How Chickens Can Change Your Life

By: Alyssa Murphree, March 1, 2017

My mother and I dove headfirst into the world of chicken husbandry about four years ago. Our family had briefly owned chickens when I was a toddler, but after being attacked by the two surprise roosters we ended up hatching, it was in our best interest to rehome them, and I was reluctant to see the good in chickens for many years after.

My mom however, being the crazy bird lady she is, ooh-ed and ahh-ed in the poultry barns at every county fair we attended and after fifteen years of breeding and raising  Gouldian finches, parakeets, and cockatiels, decided it was time to throw some literal, modern dinosaurs into the mix.

She selected four Rhode Island Red pullets (young hens) and allowed me to pick a couple chicks out for myself. I figured if we were going to have them anyway I may as well get some fun, and another 4-H project, out of it. I selected two bantams (a way of classifying smaller breeds of chickens) of my own and we got down to business.

Over the past few years, I’ve ended up acquiring more chickens than my mom, even though she’s the one who wanted them in the first place. I’ve had an Old English Game Bantam, a Wyandotte, Polish, and my favorites, Sebrights. I became an active member of my county’s 4-H poultry club, have shown my chickens and eggs at fairs, and have competed in showmanship and on my club’s poultry and egg judging team.

The backyard chicken hobby has boomed in popularity in recent years. Many feed stores, pet stores, and even chain hardware stores are offering coops and other chicken care supplies to keep up with the demand for people who desire their own flocks. As somebody who has personally witnessed the benefits of doing so, I am now an outspoken advocate for backyard chicken keeping, and it is my pleasure to share those benefits here.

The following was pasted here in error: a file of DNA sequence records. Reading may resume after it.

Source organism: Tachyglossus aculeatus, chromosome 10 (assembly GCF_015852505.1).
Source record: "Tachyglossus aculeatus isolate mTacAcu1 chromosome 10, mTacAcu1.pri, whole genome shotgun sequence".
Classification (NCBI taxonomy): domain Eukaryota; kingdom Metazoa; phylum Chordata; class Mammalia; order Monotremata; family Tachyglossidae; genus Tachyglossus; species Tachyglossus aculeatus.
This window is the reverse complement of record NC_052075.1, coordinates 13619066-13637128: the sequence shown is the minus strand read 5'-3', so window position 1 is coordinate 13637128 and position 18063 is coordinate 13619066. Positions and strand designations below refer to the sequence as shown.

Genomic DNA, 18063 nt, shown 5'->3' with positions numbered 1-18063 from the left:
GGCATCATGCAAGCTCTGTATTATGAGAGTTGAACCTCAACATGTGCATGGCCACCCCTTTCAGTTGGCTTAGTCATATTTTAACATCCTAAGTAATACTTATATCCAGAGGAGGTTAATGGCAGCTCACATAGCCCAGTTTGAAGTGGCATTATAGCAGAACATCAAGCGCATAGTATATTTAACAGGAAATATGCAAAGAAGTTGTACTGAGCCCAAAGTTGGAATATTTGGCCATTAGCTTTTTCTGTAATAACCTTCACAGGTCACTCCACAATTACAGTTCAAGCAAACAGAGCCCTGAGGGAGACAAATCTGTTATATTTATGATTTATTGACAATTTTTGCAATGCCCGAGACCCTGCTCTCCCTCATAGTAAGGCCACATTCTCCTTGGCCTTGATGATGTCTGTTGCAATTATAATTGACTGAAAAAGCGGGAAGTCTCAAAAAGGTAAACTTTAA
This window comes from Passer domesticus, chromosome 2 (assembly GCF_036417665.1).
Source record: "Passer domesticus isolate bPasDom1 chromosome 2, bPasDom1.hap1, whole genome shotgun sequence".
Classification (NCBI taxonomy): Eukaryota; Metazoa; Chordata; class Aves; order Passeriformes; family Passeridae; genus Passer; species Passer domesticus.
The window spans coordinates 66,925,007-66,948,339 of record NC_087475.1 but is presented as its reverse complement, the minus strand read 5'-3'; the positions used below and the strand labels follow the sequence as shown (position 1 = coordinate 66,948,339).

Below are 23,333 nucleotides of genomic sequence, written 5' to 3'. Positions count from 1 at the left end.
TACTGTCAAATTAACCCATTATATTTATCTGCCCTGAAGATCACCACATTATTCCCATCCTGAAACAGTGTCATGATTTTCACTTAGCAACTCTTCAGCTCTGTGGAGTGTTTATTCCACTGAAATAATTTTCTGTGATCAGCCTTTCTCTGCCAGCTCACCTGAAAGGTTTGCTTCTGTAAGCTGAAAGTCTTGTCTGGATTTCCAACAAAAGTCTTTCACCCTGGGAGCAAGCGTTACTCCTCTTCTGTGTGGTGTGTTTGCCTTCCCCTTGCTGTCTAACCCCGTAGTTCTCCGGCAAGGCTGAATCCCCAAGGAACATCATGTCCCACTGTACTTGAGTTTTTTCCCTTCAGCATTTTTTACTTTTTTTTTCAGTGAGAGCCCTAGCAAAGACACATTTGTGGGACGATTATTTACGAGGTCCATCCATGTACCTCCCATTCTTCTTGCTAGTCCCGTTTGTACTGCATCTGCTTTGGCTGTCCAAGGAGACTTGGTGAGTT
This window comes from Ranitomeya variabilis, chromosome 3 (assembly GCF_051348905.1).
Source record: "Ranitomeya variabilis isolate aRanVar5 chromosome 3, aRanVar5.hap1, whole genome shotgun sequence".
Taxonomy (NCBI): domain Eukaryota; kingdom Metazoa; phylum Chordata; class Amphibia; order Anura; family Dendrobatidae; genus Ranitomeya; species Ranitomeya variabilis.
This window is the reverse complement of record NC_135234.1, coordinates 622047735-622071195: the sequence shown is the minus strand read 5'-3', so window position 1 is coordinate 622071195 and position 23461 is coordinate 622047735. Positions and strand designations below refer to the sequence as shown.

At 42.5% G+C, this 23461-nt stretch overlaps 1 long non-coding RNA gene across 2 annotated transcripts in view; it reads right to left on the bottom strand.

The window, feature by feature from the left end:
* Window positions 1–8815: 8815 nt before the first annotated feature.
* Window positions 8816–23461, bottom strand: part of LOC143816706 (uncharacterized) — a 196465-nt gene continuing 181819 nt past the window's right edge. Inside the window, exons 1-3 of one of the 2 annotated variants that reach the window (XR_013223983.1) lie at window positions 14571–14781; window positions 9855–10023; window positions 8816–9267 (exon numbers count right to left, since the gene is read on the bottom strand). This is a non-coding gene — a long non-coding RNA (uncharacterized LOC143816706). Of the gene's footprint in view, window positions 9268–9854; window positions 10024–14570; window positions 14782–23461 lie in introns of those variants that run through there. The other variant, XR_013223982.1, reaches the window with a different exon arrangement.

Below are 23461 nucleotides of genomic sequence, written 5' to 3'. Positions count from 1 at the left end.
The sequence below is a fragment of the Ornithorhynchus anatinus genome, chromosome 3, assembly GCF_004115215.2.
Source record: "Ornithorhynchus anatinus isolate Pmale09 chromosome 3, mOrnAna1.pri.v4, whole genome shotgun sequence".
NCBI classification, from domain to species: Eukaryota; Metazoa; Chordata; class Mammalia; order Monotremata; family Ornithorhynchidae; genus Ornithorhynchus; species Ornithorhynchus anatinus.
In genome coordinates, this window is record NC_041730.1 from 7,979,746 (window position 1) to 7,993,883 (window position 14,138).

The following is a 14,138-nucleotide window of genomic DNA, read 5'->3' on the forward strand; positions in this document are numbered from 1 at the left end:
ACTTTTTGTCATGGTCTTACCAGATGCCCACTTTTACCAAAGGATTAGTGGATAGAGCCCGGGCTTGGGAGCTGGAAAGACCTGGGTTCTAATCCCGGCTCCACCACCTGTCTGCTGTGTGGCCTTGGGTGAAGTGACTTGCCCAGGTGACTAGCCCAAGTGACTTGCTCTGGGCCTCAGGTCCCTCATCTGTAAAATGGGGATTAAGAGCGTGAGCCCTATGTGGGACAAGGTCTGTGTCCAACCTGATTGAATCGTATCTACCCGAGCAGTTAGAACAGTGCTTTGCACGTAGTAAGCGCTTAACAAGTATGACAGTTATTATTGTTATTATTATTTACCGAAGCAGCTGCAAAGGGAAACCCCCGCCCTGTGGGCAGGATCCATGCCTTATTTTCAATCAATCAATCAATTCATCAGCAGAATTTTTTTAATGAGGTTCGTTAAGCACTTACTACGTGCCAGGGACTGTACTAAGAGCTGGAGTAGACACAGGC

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A 2014 article featuring myself and two other members of my 4-H club discussing the popularity of backyard chicken keeping.

As with any other pet or companion animal, chickens are fun to have around, whether egg or meat production is your priority or not. They are very sweet and comical creatures no matter if you are holding one in your lap and stroking its feathers as they doze off or watching them sunbathe and roll around in the dirt. If you let them outside of their coop or enclosure however, be sure to keep an eye on them, as they may become a target for birds of prey or decide to test out their wings and zip away.

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Two of my Sebrights sunbathing in the yard.

Another aspect of chicken keeping is the potential to show. Now, not every single chicken is show quality of course, so if you are interested in doing so, purchase birds from a breeder instead of the feed store. The poultry showing community is very welcoming and have created, in my own personal experience, the most friendly animal competition environment I’ve been exposed to. At my first poultry show, I only brought one chicken along, as opposed to more experience competitors who typically pack up close to thirty for multiple shows throughout the year. So many people were willing to answer my questions, offer advice, and I have even met breeders who regularly give young competitors show quality chickens for free to encourage and ensure their success in the hobby.

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One of my Polish bantams at the 2015 Pennsylvania Farm Show.

Free range chickens can also benefit your yard as well. As chickens peck around and scratch in the dirt, they are also eating insects that you may consider to be pests. Having chickens instead of pesticides is less harmful to your other plants and pets. Have a compost pile? Letting your flock dig around in it can help it break down much faster. Chicken manure is also a great fertilizer for gardens.

Last but not least, what would a post about backyard chicken keeping be without talking about the wonders of fresh eggs? Something I truly miss as an on campus resident are some high quality eggs. Compared to store bought eggs, fresh backyard ones are proven to have less cholesterol and fat and more vitamins A and E, omega-3 fatty acids, and beta carotene.

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Yes, you can show eggs too! Mine took first place at the 2014 Lebanon Area Fair.

Chickens aren’t the easiest animals to keep, since they do require outdoor housing and extensive preventative measures against disease, but they are worth it. No other pet can provide you with food and fun quite like chickens can.

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